The title of the present application and headings of sections provided in the present application are for convenience only, and are not to be taken as limiting the disclosure in any way.

Numerous embodiments are described in the present application, and are presented for illustrative purposes only. The described embodiments are not, and are not intended to be, limiting in any sense. The presently disclosed invention(s) are widely applicable to numerous embodiments, as is readily apparent from the disclosure. One of ordinary skill in the art will recognize that the disclosed invention(s) may be practiced with various modifications and alterations, such as structural, logical, software, and electrical modifications. Although particular features of the disclosed invention(s) may be described with reference to one or more particular embodiments and/or drawings, it should be understood that such features are not limited to usage in the one or more particular embodiments or drawings with reference to which they are described, unless expressly specified otherwise.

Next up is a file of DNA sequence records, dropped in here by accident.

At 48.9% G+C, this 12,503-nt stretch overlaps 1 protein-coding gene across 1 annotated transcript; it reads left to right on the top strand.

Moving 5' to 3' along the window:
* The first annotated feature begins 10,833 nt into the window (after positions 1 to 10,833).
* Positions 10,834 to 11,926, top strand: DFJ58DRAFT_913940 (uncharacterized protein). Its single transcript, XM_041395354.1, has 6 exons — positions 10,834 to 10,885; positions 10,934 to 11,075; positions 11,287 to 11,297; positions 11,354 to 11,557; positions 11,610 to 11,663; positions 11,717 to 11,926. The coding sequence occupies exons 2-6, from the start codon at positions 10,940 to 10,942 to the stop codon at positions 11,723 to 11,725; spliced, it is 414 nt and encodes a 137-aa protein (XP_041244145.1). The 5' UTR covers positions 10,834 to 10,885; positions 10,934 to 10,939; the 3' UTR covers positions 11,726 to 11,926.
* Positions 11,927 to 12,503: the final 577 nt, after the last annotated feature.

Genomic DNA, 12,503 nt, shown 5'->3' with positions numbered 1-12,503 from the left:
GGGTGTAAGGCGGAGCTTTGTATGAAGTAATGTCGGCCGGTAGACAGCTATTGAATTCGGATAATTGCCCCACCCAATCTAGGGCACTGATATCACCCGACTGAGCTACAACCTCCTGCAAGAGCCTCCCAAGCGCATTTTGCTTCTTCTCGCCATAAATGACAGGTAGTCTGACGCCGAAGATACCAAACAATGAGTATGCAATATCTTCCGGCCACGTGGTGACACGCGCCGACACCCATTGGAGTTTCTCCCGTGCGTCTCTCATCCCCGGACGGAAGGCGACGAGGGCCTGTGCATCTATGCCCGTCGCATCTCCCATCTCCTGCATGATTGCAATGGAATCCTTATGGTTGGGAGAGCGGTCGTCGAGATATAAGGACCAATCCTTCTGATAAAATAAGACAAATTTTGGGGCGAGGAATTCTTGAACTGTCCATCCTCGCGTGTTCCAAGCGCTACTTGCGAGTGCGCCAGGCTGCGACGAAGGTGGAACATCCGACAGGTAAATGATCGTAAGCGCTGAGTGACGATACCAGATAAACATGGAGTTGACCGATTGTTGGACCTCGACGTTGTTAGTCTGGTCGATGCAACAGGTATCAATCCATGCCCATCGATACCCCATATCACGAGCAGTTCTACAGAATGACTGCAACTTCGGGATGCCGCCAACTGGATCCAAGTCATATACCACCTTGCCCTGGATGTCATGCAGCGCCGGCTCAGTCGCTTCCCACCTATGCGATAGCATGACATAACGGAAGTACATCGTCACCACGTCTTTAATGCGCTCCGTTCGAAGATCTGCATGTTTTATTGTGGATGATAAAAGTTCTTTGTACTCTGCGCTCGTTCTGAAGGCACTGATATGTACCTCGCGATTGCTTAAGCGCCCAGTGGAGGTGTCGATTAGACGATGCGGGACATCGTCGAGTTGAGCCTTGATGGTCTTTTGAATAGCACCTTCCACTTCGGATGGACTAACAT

Though an embodiment may be disclosed as including several features, other embodiments of the invention may include fewer than all such features. Thus, for example, a claim may be directed to less than the entire set of features in a disclosed embodiment, and such claim would not include features beyond those features that the claim expressly recites.

No embodiment of method steps or product elements described in the present application constitutes the invention claimed herein, or is essential to the invention claimed herein, or is coextensive with the invention claimed herein, except where it is either expressly stated to be so in this specification or expressly recited in a claim.